Salesforce Forecasts Full-Year Revenue Topping Estimates Inc. forecast sales for its fiscal 2015 year that exceeded analysts’ estimates, driven by demand for products from recent acquisitions such as ExactTarget Inc.

Revenue for the fiscal year ending in January 2015 will be $5.34 billion to $5.37 billion, the San Francisco-based company said in a statement yesterday, beating analysts’ average estimate of $5.34 billion.

For the fiscal third quarter ending in October, sales will be $1.365 billion to $1.37 billion, and profit, excluding some costs, will be 12 cents to 13 cents a share, Salesforce said. That topped analysts’ average estimate of $1.37 billion in sales and profit of 13 cents, according to data compiled by Bloomberg.

Chief Executive Officer Marc Benioff has been strengthening the online services of his company, which is the largest maker of customer-management software. Salesforce has acquired companies including the purchase in July of data management startup RelateIQ Inc., and e-mail marketing provider ExactTarget last year, and has struck partnerships including an agreement with Microsoft Corp. in May to make their business-software products work better together.

“The enterprise part of the business seems to be accelerating,” Patrick Walravens, an analyst at JMP Securities, wrote in a note last week. He has the equivalent of a buy rating on the stock.

Salesforce shares rose 7.3 percent to $59.80 at the close in New York, the biggest rise since August 2013.

Cloud Demand

Salesforce has built its business around cloud computing, where programs are accessed online instead of on site, causing trouble for rivals like Oracle Corp. and SAP SE, which have experienced slowing growth. By contrast, Salesforce’s revenue growth is anticipated to exceed 30 percent for a third straight year, as businesses move their information-technology services from on-premises equipment and software to the cloud.

For the fiscal second quarter, Salesforce reported a net loss of $61.1 million, compared with a profit of $76.6 million a year ago. Revenue jumped 38 percent to $1.32 billion.

Profit excluding some costs was 13 cents a share. Analysts on average had projected sales of $1.29 billion and profit of 12 cents, according to data compiled by Bloomberg.

Big Spender

Acquisitions and other spending have crimped Salesforce’s profit since 2011. The company isn’t projected to report a net profit for a full fiscal year until 2017, according to data compiled by Bloomberg.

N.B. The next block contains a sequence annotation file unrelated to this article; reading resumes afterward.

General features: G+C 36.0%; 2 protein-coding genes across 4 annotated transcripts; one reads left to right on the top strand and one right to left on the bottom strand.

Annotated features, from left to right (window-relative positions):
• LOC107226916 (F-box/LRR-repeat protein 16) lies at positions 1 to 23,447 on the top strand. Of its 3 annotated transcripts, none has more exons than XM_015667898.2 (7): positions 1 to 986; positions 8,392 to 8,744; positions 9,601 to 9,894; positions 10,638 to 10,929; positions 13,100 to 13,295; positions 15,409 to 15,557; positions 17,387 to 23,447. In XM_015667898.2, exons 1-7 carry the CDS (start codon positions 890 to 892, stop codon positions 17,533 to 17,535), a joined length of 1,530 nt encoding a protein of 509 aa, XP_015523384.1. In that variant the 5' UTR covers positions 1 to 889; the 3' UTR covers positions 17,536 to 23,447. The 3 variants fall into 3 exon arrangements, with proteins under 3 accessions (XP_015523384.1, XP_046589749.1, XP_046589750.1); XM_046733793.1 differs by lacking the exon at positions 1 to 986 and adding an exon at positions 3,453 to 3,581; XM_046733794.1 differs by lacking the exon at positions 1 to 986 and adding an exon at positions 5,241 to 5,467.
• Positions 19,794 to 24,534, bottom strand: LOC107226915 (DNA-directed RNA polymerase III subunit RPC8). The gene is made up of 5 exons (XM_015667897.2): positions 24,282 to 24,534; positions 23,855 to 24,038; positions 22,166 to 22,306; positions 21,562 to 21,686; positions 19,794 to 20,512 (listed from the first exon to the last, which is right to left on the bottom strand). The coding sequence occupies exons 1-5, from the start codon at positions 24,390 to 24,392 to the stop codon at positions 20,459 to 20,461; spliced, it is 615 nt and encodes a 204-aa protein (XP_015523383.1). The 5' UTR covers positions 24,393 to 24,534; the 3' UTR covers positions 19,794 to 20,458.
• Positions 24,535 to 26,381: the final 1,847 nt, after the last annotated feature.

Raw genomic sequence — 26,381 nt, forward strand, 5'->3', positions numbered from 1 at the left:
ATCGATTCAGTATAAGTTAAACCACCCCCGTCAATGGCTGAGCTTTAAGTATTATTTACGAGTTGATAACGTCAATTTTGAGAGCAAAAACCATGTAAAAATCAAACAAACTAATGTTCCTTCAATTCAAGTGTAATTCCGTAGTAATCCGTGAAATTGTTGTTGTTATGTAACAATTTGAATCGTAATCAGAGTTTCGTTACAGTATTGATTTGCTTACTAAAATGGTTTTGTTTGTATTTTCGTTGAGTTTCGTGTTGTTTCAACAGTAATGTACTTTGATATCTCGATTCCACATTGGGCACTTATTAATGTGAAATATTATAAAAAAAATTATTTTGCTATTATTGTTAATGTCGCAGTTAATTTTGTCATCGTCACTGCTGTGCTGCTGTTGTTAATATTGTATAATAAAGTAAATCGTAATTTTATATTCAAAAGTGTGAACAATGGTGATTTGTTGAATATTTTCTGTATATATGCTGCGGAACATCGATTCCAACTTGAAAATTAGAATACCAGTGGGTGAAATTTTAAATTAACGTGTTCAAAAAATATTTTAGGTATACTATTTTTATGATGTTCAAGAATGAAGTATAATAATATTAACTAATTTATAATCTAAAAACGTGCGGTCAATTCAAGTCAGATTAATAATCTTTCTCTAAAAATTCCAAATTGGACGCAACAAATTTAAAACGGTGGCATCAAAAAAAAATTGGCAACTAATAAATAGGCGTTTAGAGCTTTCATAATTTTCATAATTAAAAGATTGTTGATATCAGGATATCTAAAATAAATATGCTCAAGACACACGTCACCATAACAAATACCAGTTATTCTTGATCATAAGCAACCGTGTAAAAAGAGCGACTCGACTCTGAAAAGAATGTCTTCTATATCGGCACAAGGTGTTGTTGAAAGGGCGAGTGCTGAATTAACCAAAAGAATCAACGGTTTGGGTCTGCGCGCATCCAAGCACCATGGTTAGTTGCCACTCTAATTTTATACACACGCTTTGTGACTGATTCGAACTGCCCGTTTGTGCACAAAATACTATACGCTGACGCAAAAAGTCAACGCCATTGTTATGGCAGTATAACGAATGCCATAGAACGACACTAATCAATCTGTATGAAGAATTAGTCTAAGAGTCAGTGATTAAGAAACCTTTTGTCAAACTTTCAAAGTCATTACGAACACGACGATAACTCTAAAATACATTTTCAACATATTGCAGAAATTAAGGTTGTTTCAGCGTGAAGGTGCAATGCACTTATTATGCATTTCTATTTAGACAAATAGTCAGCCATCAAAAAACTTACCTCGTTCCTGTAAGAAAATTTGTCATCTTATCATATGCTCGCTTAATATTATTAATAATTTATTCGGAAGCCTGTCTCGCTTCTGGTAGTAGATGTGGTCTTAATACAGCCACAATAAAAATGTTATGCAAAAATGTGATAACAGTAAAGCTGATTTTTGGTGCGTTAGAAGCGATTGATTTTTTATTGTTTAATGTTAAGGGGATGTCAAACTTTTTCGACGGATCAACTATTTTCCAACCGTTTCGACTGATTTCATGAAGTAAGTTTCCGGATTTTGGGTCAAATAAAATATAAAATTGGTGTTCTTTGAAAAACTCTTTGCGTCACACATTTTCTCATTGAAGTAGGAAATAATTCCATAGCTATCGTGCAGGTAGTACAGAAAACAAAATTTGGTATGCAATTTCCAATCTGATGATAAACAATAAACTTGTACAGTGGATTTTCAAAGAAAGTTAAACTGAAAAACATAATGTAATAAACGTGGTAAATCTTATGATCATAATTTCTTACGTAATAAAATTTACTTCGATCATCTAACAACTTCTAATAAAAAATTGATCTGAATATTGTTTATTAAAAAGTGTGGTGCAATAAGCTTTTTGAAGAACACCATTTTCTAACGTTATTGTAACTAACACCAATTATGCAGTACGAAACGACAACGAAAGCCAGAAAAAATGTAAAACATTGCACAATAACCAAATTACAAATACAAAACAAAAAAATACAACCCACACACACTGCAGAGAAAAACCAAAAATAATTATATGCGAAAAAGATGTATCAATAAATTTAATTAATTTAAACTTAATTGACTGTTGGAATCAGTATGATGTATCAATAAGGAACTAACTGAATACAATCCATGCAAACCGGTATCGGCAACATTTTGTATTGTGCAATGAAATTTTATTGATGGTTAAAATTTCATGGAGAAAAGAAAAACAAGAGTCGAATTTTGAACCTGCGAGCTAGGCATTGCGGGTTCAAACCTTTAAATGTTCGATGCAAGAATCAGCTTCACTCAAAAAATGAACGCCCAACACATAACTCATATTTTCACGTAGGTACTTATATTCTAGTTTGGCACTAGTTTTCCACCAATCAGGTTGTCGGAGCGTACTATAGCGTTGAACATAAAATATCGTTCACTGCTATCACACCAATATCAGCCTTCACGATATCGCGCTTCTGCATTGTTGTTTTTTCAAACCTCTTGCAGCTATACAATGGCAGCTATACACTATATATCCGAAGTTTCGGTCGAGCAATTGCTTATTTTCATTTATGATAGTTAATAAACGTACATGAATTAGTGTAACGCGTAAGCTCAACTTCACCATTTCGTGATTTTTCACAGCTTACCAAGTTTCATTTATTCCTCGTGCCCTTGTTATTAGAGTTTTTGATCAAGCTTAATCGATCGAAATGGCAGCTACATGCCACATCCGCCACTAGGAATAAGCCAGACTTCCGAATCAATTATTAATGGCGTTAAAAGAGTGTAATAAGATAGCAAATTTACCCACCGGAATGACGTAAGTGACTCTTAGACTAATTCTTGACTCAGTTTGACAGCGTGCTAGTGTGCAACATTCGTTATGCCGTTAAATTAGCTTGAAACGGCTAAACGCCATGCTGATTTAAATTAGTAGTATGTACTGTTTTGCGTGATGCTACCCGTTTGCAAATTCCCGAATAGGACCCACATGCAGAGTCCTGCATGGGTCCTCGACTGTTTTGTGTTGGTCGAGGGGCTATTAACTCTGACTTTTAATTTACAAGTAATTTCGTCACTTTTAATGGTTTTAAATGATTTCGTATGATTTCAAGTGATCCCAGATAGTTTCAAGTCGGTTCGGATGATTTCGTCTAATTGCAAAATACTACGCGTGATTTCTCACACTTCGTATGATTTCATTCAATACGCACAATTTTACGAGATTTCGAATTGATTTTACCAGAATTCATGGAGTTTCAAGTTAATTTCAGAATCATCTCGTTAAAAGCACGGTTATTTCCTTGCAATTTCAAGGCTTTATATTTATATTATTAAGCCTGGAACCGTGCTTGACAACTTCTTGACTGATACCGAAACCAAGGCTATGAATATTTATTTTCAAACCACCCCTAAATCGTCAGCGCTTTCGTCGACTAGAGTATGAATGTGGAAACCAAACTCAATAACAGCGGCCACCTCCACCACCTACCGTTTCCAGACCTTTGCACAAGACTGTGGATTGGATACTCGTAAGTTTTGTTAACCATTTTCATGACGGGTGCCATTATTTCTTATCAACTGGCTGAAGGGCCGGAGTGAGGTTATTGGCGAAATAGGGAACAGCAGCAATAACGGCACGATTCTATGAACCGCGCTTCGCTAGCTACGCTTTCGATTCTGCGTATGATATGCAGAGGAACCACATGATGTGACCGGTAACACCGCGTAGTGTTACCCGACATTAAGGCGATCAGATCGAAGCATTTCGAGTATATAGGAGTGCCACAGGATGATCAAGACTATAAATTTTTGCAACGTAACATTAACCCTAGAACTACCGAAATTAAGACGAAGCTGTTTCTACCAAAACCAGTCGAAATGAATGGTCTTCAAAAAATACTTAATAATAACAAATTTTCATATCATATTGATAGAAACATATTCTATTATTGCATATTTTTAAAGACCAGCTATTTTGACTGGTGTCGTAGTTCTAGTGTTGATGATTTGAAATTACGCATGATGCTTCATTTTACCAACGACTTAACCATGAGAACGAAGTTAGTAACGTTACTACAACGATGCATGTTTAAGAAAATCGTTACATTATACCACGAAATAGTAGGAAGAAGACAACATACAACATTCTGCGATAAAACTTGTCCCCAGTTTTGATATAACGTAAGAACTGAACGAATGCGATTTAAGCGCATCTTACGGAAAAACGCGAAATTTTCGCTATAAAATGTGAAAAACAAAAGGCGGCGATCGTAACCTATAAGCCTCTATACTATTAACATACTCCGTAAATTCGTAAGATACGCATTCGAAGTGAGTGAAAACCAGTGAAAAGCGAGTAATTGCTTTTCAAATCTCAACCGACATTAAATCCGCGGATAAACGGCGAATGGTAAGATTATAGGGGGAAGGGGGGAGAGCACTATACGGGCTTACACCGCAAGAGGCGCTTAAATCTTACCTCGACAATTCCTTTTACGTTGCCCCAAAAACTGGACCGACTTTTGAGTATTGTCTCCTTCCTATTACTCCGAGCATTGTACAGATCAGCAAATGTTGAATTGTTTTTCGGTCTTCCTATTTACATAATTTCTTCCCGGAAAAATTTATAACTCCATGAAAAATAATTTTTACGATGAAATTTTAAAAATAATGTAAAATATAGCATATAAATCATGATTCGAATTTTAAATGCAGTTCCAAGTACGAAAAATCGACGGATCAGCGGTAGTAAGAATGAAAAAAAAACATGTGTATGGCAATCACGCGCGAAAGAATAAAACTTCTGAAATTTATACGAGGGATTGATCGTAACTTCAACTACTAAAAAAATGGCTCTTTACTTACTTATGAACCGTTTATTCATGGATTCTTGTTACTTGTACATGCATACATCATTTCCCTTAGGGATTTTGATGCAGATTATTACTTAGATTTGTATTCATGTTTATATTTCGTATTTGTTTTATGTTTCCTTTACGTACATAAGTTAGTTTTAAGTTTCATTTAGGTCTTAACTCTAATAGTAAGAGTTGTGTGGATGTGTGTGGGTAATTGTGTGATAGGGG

On a conference call, Benioff said the spending yields results, with the RelateIQ acquisition bringing aboard an asset that is like “getting Salesforce on steroids.” ExactTarget’s products also saw sales rise 10 percent to $122.4 million from the prior quarter.

In total, subscription and support revenue jumped 37 percent to $1.23 billion over the fiscal second quarter from a year earlier. Professional services and other revenue increased 58 percent to $85.9 million. Cash from operations climbed 34 percent to $246 million.

Billings, a measure of the amount Salesforce invoiced customers during the quarter, increased 33 percent to $1.35 billion, exceeding analysts’ average estimate for 28 percent growth, according to data compiled by Bloomberg.

Product Tease

“It was a really strong quarter, large deal sizes, good performance across the geographies and we made progress across profitability,” Graham Smith, Salesforce’s executive vice president of finance, said in an interview.

Benioff said on the call that Salesforce will unveil a “major new product” at its Dreamforce conference in October. The CEO didn’t elaborate.

Salesforce’s growth has spurred it to expand its presence in cities worldwide. The company has said it will occupy 714,000 square feet in the newly named Salesforce Tower in San Francisco, which will be the city’s tallest building at 1,070 feet when it opens in 2017. In May, it signed a 15-year lease for 50,000 square feet in the Heron Tower in London, which will be renamed the Salesforce Tower.

Salesforce recently announced plans to build multiple data centers in Canada and Germany to expand business there, following concerns around cloud security and the National Security Agency.